The real difference between ham hock and shank

For some of us, hunkering down in the kitchen to prepare a big pot of something warm and comforting is the best form of self-care there is. Huge pots of beans, stews, and slow-cooked greens are sometimes all we need in life. But, those hours of stirring and simmering would be wasted without the addition of something rich and meaty in the mix. That's where ham hocks and shanks come in. These skin-on, bone-in pork cuts have a lot in common and both will offer up plenty of oozy collagen, which Lifehacker says lends body and a smooth, silky mouthfeel to your food. Hocks and shanks are usually sold smoked, in which case Melanie's Kitchen says they can be used interchangeably to infuse a dish with complex, bacon-y flavor. It's important to note though, ham hocks and shanks are not exactly created equal – they come from two different areas of the pig and one is meatier than the other, making it a bit more versatile.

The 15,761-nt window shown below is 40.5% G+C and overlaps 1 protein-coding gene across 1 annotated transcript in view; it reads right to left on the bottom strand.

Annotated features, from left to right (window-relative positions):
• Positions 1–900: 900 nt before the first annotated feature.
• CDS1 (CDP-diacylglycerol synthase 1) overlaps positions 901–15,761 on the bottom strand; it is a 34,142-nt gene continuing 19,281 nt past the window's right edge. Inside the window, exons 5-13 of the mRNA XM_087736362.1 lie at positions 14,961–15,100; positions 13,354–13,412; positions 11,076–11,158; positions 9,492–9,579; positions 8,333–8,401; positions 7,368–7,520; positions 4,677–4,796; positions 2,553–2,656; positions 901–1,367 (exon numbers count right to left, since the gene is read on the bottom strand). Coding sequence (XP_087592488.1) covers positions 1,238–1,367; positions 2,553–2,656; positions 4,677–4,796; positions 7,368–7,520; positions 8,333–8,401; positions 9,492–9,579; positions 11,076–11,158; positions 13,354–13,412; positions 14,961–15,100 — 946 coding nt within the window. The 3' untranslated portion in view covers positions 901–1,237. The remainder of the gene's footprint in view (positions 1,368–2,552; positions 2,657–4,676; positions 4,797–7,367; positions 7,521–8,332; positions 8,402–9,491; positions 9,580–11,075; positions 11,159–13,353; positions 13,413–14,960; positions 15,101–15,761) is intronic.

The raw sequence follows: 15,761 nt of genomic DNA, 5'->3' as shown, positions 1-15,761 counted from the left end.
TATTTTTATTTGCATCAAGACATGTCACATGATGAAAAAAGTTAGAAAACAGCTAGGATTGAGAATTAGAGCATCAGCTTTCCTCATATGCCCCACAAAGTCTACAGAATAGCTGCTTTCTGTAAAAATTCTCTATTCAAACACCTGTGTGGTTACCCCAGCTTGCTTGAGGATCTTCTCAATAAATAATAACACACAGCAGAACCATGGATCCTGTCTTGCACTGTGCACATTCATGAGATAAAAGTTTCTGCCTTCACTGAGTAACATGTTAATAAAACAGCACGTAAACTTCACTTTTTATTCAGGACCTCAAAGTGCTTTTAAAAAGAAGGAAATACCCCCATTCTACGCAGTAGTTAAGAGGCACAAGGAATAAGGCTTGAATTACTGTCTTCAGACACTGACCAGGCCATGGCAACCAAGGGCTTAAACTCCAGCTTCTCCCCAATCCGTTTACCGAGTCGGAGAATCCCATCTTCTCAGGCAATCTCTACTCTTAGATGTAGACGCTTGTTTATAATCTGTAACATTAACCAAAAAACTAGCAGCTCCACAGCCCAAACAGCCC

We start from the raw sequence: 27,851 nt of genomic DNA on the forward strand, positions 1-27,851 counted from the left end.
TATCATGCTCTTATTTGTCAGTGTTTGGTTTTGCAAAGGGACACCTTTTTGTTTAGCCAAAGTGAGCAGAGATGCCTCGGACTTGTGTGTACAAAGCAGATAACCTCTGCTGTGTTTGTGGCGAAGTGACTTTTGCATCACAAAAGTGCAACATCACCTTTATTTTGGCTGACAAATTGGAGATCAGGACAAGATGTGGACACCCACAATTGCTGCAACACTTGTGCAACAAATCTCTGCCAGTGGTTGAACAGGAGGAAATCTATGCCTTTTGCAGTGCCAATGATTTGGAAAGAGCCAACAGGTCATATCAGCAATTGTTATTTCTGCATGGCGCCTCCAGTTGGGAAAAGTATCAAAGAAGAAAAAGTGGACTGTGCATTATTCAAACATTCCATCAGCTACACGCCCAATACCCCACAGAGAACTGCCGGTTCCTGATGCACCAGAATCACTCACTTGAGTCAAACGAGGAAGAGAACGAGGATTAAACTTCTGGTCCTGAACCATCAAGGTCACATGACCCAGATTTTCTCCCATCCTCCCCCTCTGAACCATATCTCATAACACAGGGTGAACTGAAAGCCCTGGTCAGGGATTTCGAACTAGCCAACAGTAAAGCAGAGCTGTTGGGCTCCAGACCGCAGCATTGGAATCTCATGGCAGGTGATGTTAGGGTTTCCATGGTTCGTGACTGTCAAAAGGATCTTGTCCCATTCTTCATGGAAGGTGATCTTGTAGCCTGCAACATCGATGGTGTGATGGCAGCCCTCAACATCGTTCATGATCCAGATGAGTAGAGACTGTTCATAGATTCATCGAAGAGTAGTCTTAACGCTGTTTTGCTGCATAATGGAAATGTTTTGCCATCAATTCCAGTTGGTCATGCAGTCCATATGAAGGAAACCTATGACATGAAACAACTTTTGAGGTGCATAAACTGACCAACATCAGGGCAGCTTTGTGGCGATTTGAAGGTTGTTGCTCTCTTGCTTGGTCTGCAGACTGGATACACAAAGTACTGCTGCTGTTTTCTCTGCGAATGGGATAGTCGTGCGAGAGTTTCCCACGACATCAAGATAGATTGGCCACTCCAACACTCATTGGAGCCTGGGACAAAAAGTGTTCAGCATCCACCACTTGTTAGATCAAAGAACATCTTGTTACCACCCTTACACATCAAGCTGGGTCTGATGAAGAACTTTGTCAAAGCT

My Recipes explains ham hocks are the joint between the pig's foot and leg which means they're made up of mostly skin, tendons, and ligaments and not very much meat. Conversely, according to Piedmont Grocery, shanks come from just below the pig's shoulder or hip and tend to be meatier than hocks. If you can find pork shanks fresh rather than smoked, they can be prepared on their own just like lamb or beef shanks.

How to cook with ham hocks and shanks

Food & Wine suggests making a meal out of fresh shanks by braising them low and slow in chicken stock, wine, onions, carrots, and celery. But if you're faced with smoked ham shanks or hocks at your grocery store, simply choose one or the other and put them to work as a flavoring agent in a pot of white beans with dried herbs, crushed red pepper, and broth as The Spruce Eats does, or in Bon Appetit's slow-simmered chickpea soup with lots of garlic and kale.

When using a ham hock, Bon Appetit recommends discarding the skin, bones, and fatty remnants left on the hock at the end of cooking but says to save the little bits of meat still connected to the bone, which can be chopped and added back into the pot. Piedmont Grocery says the slightly more substantial meat from long-cooked shanks will fall right off the bone, making for an effortless contribution of a little more substance to your dish. You'll pay more for the meatier shank then you will for the leaner hock but both are still considered inexpensive cuts. Plus, they freeze well so be sure to stock up when you find them and settle in for some slow-cooked deliciousness.